Jesse Hollington, Contributing Editor, Canada: “Being up in Canada, obviously the biggest news for me is the announced Canadian availability of the iPhone 3G. Beyond that, the announcement was pretty much what I expected. The price drops were possibly the biggest surprise, but this has made it obvious that Apple is going after the cellular phone market in a very big way now, and has obviously focused on getting as many iPhones into people’s hands as possible. The new unit is a relatively small hardware upgrade (3G and GPS), but considering the price drop is somewhat understandable, and still provides a phone that will appeal to the average user.
The MobileMe enhancements have been a long time coming, as I had anticipated this type of wireless sync .Mac upgrade with the original iPhone release last year. Time will tell if it offers any real value, or if it’s ‘too little too late,’ but it may offer a nice option for mobile professionals other than the traditional route of hosted Exchange services. The only real downside here is that I would have expected a basic ‘MobileMe lite’ subscription to be included with the purchase of an iPhone, since otherwise it’s just another ‘Apple tax’ to get the full value out of the device. Will I be upgrading? The short answer is yes, but the incentives go beyond just a shiny new iPhone with 3G capabilities, since most of the other features are going to be delivered to the current iPhone models as well. The storage increase to 16GB, and possibly the need to pick one up to get onto a proper ‘iPhone plan’ in Canada are going to be more of an incentive than merely having a 3G device.”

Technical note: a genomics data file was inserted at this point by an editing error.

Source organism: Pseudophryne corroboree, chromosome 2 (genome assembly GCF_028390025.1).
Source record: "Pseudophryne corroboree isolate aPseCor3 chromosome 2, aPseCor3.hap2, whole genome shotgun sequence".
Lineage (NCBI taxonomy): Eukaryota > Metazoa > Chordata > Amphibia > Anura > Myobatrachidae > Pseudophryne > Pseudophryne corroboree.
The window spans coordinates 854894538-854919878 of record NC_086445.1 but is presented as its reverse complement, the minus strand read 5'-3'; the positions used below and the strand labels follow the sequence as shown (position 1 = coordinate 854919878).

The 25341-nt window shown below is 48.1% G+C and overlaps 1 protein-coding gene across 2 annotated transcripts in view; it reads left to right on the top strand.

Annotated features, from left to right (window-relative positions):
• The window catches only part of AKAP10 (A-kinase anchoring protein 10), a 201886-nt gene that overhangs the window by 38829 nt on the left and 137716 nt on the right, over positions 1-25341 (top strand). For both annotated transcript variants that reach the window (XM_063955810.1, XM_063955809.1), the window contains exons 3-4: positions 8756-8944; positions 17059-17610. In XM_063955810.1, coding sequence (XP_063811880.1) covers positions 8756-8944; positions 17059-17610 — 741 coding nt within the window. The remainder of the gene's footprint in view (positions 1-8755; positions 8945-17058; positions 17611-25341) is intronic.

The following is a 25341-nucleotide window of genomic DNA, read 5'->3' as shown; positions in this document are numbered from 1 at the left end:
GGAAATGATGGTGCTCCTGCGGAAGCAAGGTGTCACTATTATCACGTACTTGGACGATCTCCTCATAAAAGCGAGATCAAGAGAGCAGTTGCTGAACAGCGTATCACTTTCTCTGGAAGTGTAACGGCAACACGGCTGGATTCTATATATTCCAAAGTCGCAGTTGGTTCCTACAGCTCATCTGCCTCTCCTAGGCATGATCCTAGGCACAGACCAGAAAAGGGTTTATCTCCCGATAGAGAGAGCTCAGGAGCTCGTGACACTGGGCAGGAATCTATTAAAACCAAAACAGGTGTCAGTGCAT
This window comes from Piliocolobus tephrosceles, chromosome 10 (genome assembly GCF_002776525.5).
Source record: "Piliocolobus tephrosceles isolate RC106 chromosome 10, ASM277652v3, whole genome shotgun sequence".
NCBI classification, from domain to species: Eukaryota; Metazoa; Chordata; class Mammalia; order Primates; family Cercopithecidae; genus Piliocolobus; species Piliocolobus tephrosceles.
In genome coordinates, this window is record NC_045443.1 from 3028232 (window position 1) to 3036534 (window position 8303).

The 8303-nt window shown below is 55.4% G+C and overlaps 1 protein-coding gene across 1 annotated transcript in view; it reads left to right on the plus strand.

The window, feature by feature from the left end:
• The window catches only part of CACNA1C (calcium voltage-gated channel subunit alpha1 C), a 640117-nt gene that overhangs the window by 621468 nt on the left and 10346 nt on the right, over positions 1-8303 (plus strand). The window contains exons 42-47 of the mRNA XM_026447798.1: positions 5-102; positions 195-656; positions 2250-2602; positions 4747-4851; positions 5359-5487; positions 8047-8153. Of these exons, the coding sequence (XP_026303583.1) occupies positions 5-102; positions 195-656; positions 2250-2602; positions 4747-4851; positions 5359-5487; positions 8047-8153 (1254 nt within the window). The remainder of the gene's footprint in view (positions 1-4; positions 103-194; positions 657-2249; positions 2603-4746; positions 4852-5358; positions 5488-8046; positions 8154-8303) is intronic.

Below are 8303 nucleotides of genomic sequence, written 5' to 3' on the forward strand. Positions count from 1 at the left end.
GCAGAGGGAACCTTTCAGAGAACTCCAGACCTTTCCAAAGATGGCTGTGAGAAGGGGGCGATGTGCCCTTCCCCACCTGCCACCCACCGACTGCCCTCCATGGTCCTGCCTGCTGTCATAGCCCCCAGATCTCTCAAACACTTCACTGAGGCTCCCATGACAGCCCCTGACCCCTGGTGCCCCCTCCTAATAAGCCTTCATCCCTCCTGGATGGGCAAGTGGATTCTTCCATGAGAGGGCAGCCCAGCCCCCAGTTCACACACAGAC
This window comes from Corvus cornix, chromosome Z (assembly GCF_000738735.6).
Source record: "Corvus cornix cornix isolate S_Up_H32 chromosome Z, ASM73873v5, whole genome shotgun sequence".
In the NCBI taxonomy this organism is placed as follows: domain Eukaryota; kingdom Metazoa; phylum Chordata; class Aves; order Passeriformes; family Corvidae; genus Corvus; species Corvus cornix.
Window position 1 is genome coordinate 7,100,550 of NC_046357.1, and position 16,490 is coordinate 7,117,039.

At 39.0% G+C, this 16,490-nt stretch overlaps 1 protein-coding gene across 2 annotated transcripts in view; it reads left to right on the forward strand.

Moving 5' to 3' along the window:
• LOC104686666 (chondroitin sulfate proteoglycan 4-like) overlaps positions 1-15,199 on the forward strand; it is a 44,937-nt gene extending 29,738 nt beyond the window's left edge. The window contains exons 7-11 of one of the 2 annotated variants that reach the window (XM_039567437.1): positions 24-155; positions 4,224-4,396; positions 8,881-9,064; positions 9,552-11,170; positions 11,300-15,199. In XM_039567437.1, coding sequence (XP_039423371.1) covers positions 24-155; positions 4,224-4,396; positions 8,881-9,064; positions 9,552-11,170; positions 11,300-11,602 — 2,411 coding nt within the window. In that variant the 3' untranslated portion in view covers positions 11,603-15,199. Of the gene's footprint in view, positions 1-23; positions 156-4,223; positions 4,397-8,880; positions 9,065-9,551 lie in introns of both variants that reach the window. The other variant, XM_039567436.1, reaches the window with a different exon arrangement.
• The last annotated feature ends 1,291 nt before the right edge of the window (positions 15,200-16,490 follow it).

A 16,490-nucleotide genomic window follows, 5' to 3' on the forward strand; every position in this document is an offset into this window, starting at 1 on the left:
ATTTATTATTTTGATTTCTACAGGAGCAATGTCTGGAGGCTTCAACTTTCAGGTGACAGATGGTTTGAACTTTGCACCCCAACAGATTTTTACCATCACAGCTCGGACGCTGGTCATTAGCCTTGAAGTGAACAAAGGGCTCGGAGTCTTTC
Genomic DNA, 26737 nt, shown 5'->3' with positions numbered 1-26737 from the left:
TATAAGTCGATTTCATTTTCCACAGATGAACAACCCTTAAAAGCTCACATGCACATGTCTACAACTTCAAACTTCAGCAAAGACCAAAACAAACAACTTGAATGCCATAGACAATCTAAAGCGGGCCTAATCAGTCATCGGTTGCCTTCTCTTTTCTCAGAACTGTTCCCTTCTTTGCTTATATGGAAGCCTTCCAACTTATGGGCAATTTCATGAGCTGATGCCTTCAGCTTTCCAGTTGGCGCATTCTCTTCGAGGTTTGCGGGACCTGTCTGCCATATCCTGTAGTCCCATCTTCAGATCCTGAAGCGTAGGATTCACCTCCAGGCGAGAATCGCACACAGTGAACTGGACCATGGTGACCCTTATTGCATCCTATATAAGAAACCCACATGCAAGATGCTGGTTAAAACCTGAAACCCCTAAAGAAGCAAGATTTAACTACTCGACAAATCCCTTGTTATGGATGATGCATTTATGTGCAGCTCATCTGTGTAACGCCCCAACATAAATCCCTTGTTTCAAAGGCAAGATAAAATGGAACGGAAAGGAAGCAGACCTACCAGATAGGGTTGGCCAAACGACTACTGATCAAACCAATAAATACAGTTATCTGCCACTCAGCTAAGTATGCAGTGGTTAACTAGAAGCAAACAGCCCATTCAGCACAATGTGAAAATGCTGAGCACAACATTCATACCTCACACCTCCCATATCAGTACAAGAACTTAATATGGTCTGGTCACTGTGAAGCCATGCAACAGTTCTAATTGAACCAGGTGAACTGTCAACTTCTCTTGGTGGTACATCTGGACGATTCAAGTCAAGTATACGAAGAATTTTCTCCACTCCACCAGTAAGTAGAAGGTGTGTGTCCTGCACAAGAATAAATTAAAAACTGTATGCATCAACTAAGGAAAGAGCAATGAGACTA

Dennis Lloyd, Publisher, United States: “Like most people, I’m excited about 3G and GPS. Although the 3G speeds are not as fast as other phones on the market, this feature alone is significant enough to warrant an upgrade. The current EDGE network drives me crazy when trying to browse web sites while on-the-go. I drive a Honda Element with no in-car navigation, so the GPS feature will eventually come in handy as well. So yes, I’ll definitely be buying one on July 11.”
Bob Levens, Contributing Editor, United Kingdom: “I would have liked to see an increase in size to 32GB and a replaceable battery—not too much to ask. I have managed to trim down what I carry to fit onto a 16GB iPod touch, but I have to wonder where all these apps that are being developed are going to be kept. It still has a crappy camera, too.
Ask me again for my thoughts sometime in July. I am going to wait to see how O2 prices the PAYG (pay as you go) option before making any decisions. I still feel that for me, the monthly tariffs are too high for my personal use, but I might be tempted by the PAYG. The fact that O2/Apple are even considering a PAYG package here reinforces my suspicion that sales were disappointingly low in the UK.”
Those are our thoughts – we’d love to hear yours. Share them in the Comments section below!